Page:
• 5.5% had received degrees in higher education.  (These were the physicians.)
  • 73% had completed basic education.
  • 42.5 were members of the Catholic Church.
  • 36.5% were Protestant.


 Adolf Eichman: Main Security Office of the Reich (RHSA)

Eichman was assigned to arrange all deportations into occupied Poland. Hanged in 1962.

 “I will leap into my grave laughing because the feeling that I have five million human beings on my conscience is for me  a source of extraordinary satisfaction.”  (Eichman, Adolf.)


“To sum it all up, I must say that I regret nothing.” (Eichman, Adolf.) 

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 Reinhard Heydrich: Chief of RHSA

Considered one of worst of the Nazi perpetrators, he was assassinated in Prague in 1942. Directly responsible for Einsatzgruppen, the special task forces which travelled in the wake of the German armies and killed over one million people, including Jews, by mass shootings. Believed to have been second only to Heinrich Himmler in the Nazi hierarchy.


“Killing people with exhaust gasses is inadequate, because the death toll is too low.”  (Heydrich, Reinhard.)

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Josef Kramer ( The Beast of Belsen): Hauptsturmführer

Assisted Hoess in the extermination of the Hungarian Jews. Hanged in 1945.

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Joseph Mengele: Physician and German Schutzstaffel, (SS) officer

 Called “The Angel of Death, “ Mengele sent tens of thousands of Hungarian Jews to their deaths in Auschwitz-Birkenau’s gas chambers during Selection. Mengele fled to South America where he managed to evade capture. He was  guilty of the following crimes:

  • Supervision, with a team of other doctors, of the use of Zyclon B in Birkenau gas chambers IV and V;
  • Study of children with Noma disease; having them killed in order to preserve their organs;
  • Study of twins, including such acts as sewing conjoined twins together, unnecessarily amputating their limbs; infecting them with typhus and other diseases; transfusing blood from one twin to another;
  •  Experimentation with dwarves to include drawing blood and extracting healthy teeth; and
  • Injection of chemicals into the eyes of inmates who suffered from heterochromia iridum before killing them in order to send their eyes to Berlin for study.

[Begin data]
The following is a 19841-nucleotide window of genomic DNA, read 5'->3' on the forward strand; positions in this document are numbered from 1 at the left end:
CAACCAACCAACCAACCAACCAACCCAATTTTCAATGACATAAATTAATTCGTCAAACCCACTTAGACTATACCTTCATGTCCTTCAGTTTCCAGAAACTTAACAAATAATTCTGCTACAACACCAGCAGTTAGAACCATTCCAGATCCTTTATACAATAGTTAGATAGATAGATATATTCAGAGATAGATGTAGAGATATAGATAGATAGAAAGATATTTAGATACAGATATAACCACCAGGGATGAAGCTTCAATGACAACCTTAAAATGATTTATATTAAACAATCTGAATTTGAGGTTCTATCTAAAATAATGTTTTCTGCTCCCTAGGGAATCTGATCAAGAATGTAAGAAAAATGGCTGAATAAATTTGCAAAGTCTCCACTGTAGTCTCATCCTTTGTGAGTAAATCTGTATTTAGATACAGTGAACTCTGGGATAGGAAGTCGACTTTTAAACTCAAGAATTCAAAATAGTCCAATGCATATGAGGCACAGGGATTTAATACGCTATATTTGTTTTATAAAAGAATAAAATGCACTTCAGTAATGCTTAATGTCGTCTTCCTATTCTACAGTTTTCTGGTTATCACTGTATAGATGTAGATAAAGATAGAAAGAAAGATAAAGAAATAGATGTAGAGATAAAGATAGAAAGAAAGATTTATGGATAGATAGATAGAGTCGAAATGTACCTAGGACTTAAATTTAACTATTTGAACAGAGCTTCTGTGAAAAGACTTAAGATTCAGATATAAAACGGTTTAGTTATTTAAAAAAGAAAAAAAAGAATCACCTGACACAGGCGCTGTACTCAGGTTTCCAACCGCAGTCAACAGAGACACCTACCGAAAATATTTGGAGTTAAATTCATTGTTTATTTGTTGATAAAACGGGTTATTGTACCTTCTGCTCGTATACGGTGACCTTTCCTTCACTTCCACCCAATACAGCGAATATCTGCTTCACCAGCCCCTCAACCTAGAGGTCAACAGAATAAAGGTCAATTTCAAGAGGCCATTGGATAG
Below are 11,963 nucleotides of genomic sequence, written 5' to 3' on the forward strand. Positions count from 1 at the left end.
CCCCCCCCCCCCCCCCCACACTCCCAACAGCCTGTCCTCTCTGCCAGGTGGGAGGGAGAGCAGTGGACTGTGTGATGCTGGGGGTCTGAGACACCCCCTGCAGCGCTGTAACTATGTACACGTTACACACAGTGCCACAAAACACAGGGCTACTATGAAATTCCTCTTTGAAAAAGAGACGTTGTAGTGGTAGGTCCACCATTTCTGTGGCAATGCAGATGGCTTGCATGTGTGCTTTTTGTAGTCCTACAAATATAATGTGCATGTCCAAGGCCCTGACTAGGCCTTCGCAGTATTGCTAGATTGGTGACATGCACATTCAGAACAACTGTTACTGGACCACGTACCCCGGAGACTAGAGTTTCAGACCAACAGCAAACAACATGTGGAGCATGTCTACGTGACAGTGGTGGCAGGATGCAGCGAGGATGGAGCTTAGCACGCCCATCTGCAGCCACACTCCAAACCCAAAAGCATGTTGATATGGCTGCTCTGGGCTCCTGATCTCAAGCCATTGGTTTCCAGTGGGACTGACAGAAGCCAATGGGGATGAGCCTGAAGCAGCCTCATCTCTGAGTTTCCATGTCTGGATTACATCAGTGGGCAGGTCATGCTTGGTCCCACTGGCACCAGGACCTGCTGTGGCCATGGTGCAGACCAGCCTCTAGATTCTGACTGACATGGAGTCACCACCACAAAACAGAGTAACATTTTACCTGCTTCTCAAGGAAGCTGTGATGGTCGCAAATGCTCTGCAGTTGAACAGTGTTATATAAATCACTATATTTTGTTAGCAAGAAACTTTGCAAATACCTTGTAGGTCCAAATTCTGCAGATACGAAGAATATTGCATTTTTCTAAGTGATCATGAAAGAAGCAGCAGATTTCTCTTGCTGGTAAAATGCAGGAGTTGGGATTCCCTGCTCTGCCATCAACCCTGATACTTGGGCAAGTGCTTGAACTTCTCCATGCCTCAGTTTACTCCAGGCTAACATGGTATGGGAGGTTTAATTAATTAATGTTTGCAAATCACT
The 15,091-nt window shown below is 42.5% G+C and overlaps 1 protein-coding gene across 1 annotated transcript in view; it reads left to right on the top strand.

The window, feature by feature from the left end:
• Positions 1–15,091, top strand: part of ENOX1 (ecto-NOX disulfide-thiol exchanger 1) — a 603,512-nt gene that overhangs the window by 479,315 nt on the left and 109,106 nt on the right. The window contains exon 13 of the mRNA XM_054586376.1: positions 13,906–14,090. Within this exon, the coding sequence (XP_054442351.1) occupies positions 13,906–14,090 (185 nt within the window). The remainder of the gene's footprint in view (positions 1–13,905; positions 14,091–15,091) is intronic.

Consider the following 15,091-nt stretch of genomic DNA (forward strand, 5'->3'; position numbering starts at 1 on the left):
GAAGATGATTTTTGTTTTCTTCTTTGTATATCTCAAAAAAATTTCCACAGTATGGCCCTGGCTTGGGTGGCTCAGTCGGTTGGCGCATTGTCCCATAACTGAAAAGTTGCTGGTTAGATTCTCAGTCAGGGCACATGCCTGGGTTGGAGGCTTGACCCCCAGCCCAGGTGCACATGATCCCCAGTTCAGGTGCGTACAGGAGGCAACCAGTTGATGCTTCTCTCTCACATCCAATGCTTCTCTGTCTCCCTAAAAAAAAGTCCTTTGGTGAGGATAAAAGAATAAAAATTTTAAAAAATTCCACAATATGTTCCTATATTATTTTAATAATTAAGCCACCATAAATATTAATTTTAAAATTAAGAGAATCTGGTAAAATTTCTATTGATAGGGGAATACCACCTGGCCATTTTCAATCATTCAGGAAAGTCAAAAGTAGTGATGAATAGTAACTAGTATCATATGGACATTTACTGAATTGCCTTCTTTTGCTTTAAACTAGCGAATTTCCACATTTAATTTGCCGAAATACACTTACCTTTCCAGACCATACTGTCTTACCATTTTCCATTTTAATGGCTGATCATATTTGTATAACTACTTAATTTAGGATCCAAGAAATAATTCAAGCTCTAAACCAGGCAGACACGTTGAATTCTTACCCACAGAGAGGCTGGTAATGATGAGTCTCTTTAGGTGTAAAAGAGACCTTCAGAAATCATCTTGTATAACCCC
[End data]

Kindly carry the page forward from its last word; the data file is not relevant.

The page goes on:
Although Mengele was one of  the most notorious of the Auschwitz-Birkenau physicians, others should be noted for their crimes. They include, but are not limited to, Carl Clauberg, Hereta Oberheuser, and Karl Brandt.


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Otto Moll:  SS-Hauptscharführer and Head of Crematoria

“From time to time, he (Moll) appeared among the deportees, leading naked people behind the brush fence. There, he made them stand at the edge of the pit, and shot them in the back of the head. Sometimes, he threw babies alive into the (burning) pits.” (Auschwitz Museum.) Moll was executed  in 1946.

“When I was in charge of these excavations (of mass graves of Hungarian Jews)…we put between 30,000 and 40,000 people in these mass graves. It was the most terrible work that could be carried out by any human being.. ” (Moll, Otto.)

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Auschwitz-Birkenau Auxiliary 

Celebrating at a nearby retreat as victims are being gassed.



Karl Fritzch: SS-Hauptsturmführer

Fritzch’s successful experimentation with Zyclon B led to the deaths of millions. He  is believed to have died at the Battle of Berlin in 1945.



Heinrich Himmler: Head of the SS

Himmler  committed suicide while in custody in 1945.


“The Jews are the eternal enemies of the German nation and must be extirpated. All Jews that come into our hands during the war will be exterminated without exception. If we are unable to destroy the biological forces of Judaism, then the Jews will one day destroy the German nation.” (Himmler, Heinrich.)

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Hoess, Rudolf: Kommandant of Auschwitz-Birkenau

icked man.” (Hoess, Rudolf.)  

“Let the public go on thinking of me as a bloodthirsty brute, a cruel sadist, the murderer of millions. For that is the only way the vast majority will be able to imagine the kommandant of Auschwitz. They would never understand that he, too, had a heart, and was not a wicked man.” (Hoess, Rudolf.)




 Bibliography and Suggest Resources


Auschwitz-Birkenau Memorial and Museum

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Suggested Resources

 Auschwitz-Birkenau Memorial and Museum

A Week in Auschwitz: 2012.

Harding, Thomas. Hanna and Rudolf: The German Jew and the Hunt for the Kommandant of Auschwitz. Simon and Schuster. 2014.

Hoess, Rodulf and Pausky, Steve. Death Dealer: The Memoirs of the SS Kommandant of Auschwitz. De Capo Press. 1996.

Nazi Doctors

Nizkor International Military Tribunals Nuremberg Trials

Rees, Lawrence. Auschwitz: A New History. Public Affairs. 2006.

Rees, Lawrence. The Nazis: A Warning from History. London: BBC, 2005.

Virtual Museum: Center for Holocaust and Genocide Studies

Yad Vashem World Center for Holocaust Studies